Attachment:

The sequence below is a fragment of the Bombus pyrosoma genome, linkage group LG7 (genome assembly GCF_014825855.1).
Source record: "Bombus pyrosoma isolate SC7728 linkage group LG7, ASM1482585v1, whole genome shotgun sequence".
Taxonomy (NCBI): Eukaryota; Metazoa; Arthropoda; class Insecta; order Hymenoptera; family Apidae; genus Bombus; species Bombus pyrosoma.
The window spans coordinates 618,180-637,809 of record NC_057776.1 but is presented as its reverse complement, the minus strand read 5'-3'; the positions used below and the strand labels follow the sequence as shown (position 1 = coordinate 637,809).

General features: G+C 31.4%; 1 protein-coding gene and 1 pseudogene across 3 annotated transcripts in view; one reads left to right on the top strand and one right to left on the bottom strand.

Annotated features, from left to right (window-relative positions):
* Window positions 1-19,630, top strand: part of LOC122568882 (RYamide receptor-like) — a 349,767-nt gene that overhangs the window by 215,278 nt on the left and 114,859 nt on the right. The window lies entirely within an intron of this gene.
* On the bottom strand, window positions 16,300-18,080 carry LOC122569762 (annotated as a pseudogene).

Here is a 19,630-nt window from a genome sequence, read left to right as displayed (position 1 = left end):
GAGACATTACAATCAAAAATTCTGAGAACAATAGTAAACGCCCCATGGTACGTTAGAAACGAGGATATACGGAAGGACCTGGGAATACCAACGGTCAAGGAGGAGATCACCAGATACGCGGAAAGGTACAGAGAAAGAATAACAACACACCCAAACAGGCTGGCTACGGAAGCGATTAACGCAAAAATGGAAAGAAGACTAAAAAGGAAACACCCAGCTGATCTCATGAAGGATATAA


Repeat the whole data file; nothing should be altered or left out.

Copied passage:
The sequence below is a fragment of the Bombus pyrosoma genome, linkage group LG7 (genome assembly GCF_014825855.1).
Source record: "Bombus pyrosoma isolate SC7728 linkage group LG7, ASM1482585v1, whole genome shotgun sequence".
Taxonomy (NCBI): Eukaryota; Metazoa; Arthropoda; class Insecta; order Hymenoptera; family Apidae; genus Bombus; species Bombus pyrosoma.
The window spans coordinates 618,180-637,809 of record NC_057776.1 but is presented as its reverse complement, the minus strand read 5'-3'; the positions used below and the strand labels follow the sequence as shown (position 1 = coordinate 637,809).

General features: G+C 31.4%; 1 protein-coding gene and 1 pseudogene across 3 annotated transcripts in view; one reads left to right on the top strand and one right to left on the bottom strand.

Annotated features, from left to right (window-relative positions):
* Window positions 1-19,630, top strand: part of LOC122568882 (RYamide receptor-like) — a 349,767-nt gene that overhangs the window by 215,278 nt on the left and 114,859 nt on the right. The window lies entirely within an intron of this gene.
* On the bottom strand, window positions 16,300-18,080 carry LOC122569762 (annotated as a pseudogene).

Here is a 19,630-nt window from a genome sequence, read left to right as displayed (position 1 = left end):
GAGACATTACAATCAAAAATTCTGAGAACAATAGTAAACGCCCCATGGTACGTTAGAAACGAGGATATACGGAAGGACCTGGGAATACCAACGGTCAAGGAGGAGATCACCAGATACGCGGAAAGGTACAGAGAAAGAATAACAACACACCCAAACAGGCTGGCTACGGAAGCGATTAACGCAAAAATGGAAAGAAGACTAAAAAGGAAACACCCAGCTGATCTCATGAAGGATATAA